(Note: I read this book during my vacation and wrote this book review)
Benediction by Kent Haruf
Benediction begins with the terminal cancer diagnosis for Dad Lewis, the 77-year old owner of a hardware store in a small town in Eastern Colorado, and it follows him through his last two months of life.
The story is filled with losses. Even as we watch Dad Lewis experience the end of his life, we learn about the losses of every character – the losses of parents, children, lovers, marriages, relationships. But somehow there is also hope in this story. Even as some things come to an end, we also see the hint of beginnings.
Among the relationship cutoffs in the book, the primary one is the break between Dad Lewis and his gay son, Frank. All through the book you wonder if Frank will come home so they can reconcile, but what reconciliation there is comes only in a dream where Frank appears to his father, and even then it’s incomplete and unsatisfying.
The prose of the novel is as dry and sparse as the Eastern Colorado plains where it is set. We only learn about the character’s interior thoughts and feelings by inferring them from the spare dialogue that is pitch-perfect for this part of the country. Haruf lived in the part of the country and has a good ear for the language.
Although Dad Lewis isn’t religious, he consents to have the newly arrived minister at the Community Church come to visit him. The minister has been sent to this small town as a kind of punishment for speaking in favor of gay rights at his previous church in Denver. He preaches a sermon in church about loving one’s enemies during the Iraq War. Members of the congregation walk out and he loses his position, as well as his wife who is fed up with being a pastor’s wife. His son attempts suicide and he decides to leave the ministry. Haruf grew up in a minister’s family and clearly knows the pain and complexity of pastoral life.
Only Willa and Alene, an old woman and her retired schoolteacher daughter, stand by the minister as he is “crucified” by his church board. The minister is obviously a Jesus figure in the novel.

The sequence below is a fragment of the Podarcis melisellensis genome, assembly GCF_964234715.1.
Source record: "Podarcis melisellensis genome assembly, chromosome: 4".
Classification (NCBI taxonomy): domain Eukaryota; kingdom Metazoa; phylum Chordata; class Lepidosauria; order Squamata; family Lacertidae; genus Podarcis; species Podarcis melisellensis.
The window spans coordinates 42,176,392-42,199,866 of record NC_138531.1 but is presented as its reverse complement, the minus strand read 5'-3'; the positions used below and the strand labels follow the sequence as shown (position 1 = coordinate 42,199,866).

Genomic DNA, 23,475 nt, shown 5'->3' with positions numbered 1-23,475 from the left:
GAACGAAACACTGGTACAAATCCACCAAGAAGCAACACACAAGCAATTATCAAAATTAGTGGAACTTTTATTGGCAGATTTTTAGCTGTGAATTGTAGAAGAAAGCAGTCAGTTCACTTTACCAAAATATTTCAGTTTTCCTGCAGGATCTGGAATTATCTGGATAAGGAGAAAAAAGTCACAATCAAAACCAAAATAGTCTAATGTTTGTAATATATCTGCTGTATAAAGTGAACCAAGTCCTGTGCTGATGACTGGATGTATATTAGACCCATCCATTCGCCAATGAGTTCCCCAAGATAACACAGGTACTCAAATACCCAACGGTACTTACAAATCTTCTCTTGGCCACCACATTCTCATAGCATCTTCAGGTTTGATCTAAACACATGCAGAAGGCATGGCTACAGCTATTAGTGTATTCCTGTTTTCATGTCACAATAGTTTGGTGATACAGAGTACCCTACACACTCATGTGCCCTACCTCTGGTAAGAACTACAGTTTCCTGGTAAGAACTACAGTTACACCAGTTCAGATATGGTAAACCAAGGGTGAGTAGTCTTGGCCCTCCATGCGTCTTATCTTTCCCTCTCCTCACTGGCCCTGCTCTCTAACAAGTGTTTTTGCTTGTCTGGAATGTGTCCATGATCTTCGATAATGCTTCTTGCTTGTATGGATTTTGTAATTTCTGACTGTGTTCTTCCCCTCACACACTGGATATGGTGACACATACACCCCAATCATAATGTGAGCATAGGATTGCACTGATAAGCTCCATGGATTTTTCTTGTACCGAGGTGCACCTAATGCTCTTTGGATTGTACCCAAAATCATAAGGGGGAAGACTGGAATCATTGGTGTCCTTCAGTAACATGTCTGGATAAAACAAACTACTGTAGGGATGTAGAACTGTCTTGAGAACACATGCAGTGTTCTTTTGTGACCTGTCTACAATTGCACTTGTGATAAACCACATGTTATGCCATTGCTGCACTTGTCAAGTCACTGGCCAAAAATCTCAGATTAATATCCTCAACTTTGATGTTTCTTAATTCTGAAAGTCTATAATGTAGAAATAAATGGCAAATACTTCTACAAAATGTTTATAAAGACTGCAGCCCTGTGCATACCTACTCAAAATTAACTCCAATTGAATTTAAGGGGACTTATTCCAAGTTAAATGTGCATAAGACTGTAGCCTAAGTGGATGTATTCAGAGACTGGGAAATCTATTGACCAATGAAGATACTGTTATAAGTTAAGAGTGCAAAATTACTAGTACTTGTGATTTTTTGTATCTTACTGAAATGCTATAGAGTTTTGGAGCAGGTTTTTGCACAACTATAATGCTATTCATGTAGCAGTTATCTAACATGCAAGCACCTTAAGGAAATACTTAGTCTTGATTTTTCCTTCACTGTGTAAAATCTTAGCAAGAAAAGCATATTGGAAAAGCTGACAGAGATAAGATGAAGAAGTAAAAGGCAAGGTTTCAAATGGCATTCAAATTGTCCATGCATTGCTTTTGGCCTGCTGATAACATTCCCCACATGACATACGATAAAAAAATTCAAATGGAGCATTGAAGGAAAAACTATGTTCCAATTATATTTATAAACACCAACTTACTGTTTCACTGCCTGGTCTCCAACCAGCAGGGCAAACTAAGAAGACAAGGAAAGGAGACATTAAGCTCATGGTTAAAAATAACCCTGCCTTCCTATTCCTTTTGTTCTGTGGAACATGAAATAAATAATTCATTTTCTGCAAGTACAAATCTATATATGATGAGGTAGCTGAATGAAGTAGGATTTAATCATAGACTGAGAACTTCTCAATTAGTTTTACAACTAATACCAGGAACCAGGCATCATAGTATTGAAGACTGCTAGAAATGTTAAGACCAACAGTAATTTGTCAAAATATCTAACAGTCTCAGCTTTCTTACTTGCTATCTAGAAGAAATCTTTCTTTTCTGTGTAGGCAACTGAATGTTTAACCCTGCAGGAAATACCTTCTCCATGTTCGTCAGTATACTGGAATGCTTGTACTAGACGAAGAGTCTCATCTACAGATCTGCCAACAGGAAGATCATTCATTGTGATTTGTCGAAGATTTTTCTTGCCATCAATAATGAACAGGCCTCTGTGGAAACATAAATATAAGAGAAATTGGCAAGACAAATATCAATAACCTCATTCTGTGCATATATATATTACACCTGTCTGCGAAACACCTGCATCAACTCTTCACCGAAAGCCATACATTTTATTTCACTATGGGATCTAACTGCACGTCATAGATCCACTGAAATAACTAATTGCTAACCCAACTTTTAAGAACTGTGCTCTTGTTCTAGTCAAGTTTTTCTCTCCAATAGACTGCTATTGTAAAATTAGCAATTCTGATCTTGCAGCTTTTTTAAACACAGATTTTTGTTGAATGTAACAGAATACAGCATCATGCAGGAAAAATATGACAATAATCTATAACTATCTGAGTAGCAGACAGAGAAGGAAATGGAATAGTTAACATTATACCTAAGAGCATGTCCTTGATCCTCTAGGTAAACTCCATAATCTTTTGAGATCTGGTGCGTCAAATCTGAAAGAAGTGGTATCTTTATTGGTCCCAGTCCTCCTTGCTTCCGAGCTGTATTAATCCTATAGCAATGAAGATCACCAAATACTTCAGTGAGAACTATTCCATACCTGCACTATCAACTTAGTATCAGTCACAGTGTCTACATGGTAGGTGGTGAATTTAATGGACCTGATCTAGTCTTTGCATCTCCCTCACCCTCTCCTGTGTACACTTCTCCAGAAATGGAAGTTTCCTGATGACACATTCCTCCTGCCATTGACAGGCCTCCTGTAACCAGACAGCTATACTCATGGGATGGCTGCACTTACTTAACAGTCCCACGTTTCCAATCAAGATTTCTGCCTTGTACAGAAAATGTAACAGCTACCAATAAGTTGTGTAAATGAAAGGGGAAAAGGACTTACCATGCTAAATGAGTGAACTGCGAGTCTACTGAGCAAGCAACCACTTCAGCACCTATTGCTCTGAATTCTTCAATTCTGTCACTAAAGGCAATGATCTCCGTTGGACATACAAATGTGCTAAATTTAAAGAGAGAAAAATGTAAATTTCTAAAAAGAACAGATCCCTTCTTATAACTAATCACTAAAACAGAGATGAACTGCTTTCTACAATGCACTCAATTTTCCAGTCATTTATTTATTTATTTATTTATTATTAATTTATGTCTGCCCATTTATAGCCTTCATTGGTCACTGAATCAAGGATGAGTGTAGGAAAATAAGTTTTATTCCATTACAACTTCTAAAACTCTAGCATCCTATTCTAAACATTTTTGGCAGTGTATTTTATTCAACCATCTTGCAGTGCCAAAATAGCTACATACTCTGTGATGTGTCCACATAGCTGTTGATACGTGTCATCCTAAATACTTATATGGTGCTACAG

Although this is not a Christian novel, Christian themes are woven throughout the fabric of the book. When Willa and Alene, who live out in the country, invite eight-year old Alice and Dad Lewis’ daughter to a picnic at their farm, the older ladies have a feast in the grass that resembles Communion. Then they take off their clothes so they can swim in the stock tank. Alice joins them and they teach her to float on her back for what is obviously a baptismal scene.
In the course of the book, Dad Lewis confronts the dark places of his past. His own angry rejection of his father is replicated in his son’s angry rejection of him. He admits to his daughter, “I wasn’t paying attention. I missed a lot of things. I could have done better.”
In his dreams, he wrestles with things he has done and left undone, and comes to terms with them in one way or another. Some are unresolved, some are reconciled, just as in life. Haruf’s gentle wisdom and pastoral touch leave the reader with a sense of pathos and tragedy tinged with hope, a Benediction at the last.
The ending of the novel is somewhat odd. Dad Lewis has died, the body has been taken away, and plans for the memorial service have been made. That would seem like a good place to end the story, but one more thing happens. Little eight-year old Alice is missing. She has ridden away on her bicycle and she hasn’t come back. A frantic search doesn’t find her, but at dusk she comes walking wearily up the road. She got lost on the country roads, had a flat tire, and walked home. This final story is like a parable for all the losses in the novel, like the parable of the lost sheep. Yes, there have been losses, but in all the losses something has been found. Hope abides.